CNM’s 2023 Health Tips

Step into the New Year more motivated and energised

It’s a good time to reflect on the year gone by and plan for the year ahead. This is especially important when considering your health.

How has your health been this year?

What changes can you make to improve your health in 2023?

CNM’s education team share their top health tips for 2023 to inspire you to make positive changes to improve your health.

Hermann Keppler – Principal

Create your healthy environment

“We know that up to 70% of diseases are psychosomatic, meaning ‘stress’ related, causing acute or chronic conditions. To minimise stress and better health, I often ask my clients to improve their family and work environment by making small changes to create a healthy environment. My tips are:

  • Write down what you want to achieve and establish timelines. Note down whatever comes to mind, no matter how inconsequential – don’t invalidate any thoughts. Next to each point (and with a positive attitude), add a date and action plan for when and how you will tackle each goal you want to achieve. Deal with simple challenges before you tackle more complex ones. Ask for expert help if needed.
  • Improve your health by focusing on nutrition and fitness – this is the foundation of good health. Perhaps you could cut down on sugar and snacking, or replace coffee with Turmeric tea. Doing some sort of exercise three times a week also boosts health. It’s a good idea to schedule it in your diary so you make it happen. Another great way to improve your health is to educate yourself in nutrition and natural health by taking a course.
  • Help others as it is one of the greatest joys in life and it also helps you create a better environment. Is there someone, a group or a charity you can support? It doesn’t need to take much of your time, any time you can spare will be of great support to someone in need.

Bobby Qureshi – Education Director

Boost your health with medicinal mushrooms

“We are constantly learning so much about the incredible benefits of medicinal mushrooms, and they are most certainly worth consuming on a daily basis – at least during the colder months/ “illness season”. Mushrooms such as Reishi, Shiitake and Cordyceps have powerful ‘immune-modulating’ properties. This means they balance the immune system and can be useful for fighting infections and protecting the body. They are also beneficial in cases where the immune system is over-active (e.g., autoimmunity).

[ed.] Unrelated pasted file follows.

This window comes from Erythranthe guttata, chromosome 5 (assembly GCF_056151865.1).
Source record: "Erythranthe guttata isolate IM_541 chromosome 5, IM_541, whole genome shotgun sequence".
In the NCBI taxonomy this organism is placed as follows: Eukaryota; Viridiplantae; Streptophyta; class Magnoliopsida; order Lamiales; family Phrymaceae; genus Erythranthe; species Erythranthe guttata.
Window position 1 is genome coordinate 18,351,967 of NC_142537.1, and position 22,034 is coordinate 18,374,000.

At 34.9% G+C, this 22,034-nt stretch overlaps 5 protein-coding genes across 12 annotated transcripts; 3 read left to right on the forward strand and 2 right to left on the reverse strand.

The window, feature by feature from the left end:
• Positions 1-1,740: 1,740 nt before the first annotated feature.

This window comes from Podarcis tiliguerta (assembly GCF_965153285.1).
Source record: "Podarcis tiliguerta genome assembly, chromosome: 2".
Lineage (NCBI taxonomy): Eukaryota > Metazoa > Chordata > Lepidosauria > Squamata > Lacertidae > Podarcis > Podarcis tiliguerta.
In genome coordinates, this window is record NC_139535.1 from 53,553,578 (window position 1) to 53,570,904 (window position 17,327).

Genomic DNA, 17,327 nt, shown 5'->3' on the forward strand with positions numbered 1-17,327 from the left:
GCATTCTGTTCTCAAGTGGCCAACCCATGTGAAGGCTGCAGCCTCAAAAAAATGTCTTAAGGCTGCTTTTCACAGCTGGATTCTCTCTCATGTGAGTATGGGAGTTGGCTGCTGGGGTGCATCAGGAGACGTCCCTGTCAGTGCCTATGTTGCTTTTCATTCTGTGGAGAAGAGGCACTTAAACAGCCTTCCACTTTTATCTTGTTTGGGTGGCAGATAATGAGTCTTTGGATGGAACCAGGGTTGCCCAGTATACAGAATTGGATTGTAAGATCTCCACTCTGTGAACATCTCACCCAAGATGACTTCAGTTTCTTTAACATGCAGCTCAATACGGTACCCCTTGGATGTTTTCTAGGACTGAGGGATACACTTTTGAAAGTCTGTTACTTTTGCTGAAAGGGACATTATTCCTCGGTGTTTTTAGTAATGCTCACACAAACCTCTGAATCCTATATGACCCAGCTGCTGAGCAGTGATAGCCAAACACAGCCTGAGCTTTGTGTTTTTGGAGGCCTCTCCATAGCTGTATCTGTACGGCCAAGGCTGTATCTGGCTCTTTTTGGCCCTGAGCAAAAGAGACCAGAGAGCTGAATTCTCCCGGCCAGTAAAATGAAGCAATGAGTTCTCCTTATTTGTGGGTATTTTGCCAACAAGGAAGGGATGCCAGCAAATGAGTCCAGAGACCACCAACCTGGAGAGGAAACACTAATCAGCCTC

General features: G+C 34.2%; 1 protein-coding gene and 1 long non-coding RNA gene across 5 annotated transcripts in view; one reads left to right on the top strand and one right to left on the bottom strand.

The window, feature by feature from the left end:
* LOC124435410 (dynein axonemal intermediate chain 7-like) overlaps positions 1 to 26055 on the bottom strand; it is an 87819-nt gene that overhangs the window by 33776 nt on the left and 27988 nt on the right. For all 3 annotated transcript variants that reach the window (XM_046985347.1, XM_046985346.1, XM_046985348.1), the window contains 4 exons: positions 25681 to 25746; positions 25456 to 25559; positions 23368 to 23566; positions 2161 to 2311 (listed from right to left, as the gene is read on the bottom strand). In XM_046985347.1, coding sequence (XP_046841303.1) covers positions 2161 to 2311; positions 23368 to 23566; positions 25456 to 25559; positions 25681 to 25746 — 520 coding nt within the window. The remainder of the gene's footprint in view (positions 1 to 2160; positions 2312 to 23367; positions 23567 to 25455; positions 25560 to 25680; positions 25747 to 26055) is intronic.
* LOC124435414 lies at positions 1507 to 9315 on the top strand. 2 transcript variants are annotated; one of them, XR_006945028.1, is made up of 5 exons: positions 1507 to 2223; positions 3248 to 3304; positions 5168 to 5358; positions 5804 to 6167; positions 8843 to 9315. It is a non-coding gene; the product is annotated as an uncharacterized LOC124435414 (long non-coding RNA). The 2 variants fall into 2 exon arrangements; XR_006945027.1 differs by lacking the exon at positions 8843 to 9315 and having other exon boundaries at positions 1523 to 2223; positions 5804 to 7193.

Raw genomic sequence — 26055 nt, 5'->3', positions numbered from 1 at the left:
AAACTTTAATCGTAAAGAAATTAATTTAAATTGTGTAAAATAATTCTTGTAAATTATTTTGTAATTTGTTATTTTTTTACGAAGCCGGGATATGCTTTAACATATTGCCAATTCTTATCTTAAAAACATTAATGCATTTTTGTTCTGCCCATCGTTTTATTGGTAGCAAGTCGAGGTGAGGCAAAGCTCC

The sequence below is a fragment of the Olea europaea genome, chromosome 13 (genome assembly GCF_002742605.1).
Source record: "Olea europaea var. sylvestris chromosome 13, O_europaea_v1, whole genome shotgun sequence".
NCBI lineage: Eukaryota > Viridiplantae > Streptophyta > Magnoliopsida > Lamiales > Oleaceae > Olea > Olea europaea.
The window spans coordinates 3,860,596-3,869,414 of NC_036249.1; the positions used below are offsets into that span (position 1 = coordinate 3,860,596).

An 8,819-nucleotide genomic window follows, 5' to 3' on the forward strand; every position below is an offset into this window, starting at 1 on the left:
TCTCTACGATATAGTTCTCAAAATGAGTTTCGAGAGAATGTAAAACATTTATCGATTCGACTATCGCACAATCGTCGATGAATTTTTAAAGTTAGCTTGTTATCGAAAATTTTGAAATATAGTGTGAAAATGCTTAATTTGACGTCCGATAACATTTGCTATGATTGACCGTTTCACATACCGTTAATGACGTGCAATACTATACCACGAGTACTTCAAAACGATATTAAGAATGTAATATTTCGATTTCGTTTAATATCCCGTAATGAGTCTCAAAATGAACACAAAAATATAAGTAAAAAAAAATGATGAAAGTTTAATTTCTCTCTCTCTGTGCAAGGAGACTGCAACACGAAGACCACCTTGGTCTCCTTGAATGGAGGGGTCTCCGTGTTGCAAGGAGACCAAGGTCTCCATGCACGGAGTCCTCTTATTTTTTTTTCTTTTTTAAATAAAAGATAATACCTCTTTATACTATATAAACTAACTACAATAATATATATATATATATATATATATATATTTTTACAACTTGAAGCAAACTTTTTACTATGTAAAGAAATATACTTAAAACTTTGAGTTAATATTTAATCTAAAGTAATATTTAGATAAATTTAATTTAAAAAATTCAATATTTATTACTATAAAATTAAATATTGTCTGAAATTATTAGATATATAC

These mushrooms can also provide the body with resilience to stress, support healthy ageing and strengthen the body’s anti-cancer activities. Some medicinal mushrooms (e.g., shiitake) can easily be included in your diet, whilst others are best taken as a powder or in supplemental form as a capsule. Just be sure to pick a reputable company to get these from!”

Peter Jackson-Main – Herbal Medicine Director

Eat mindfully

“I often see stressed digestion as the underlying factor in a lot of conditions. Therefore, my tip for 2023 is, it’s not all about WHAT you eat, you also need to consider HOW you eat. It’s very important to give your digestion the time and attention it deserves and always eat mindfully. Here’s how:

  • Eat in a calm and relaxed space – eating whilst busy with other things, or whilst stressed or upset will undermine digestion.
  • Chew each mouthful thoroughly – some say 20 times, some say 40 – go for 30!
  • Do not dilute your stomach secretions by drinking with meals: a large glass of water 30 minutes before can help, and a small cup of herbal digestive tea afterwards is fine.
  • Do not eat after 8pm at night or leave 3 hours between eating and going to bed.
  • Watch for the subtle signal that lets you know when you have had enough: don’t wait until you feel “full” – that’s too late.
  • Don’t over eat. This is the most important rule as overeating is the biggest cause of inflammation in the body next to stress.”

Jacqui Dougan – Nutrition Director

Try the rainbow effect

“When my clients ask me ‘how do I know which vegetables and fruits to eat to reduce bodily inflammation and enhance detoxification?’, I simply explain the rainbow effect. Linking colours to plant benefits is an amazing and incredibly simple way to consume more of those antioxidant bursting plant foods. Blue, purple and black plant foods (blueberries, blackcurrants) are antioxidant-rich, supporting heart health, circulation and vision. Green chlorophyll-rich plants (e.g., broccoli, kale) provide nutrients to support body detoxification processes, whilst our red plants work to reduce inflammation. Orange and yellow fruit and vegetables are high in vitamin C to enhance our immune system, vision and joint health.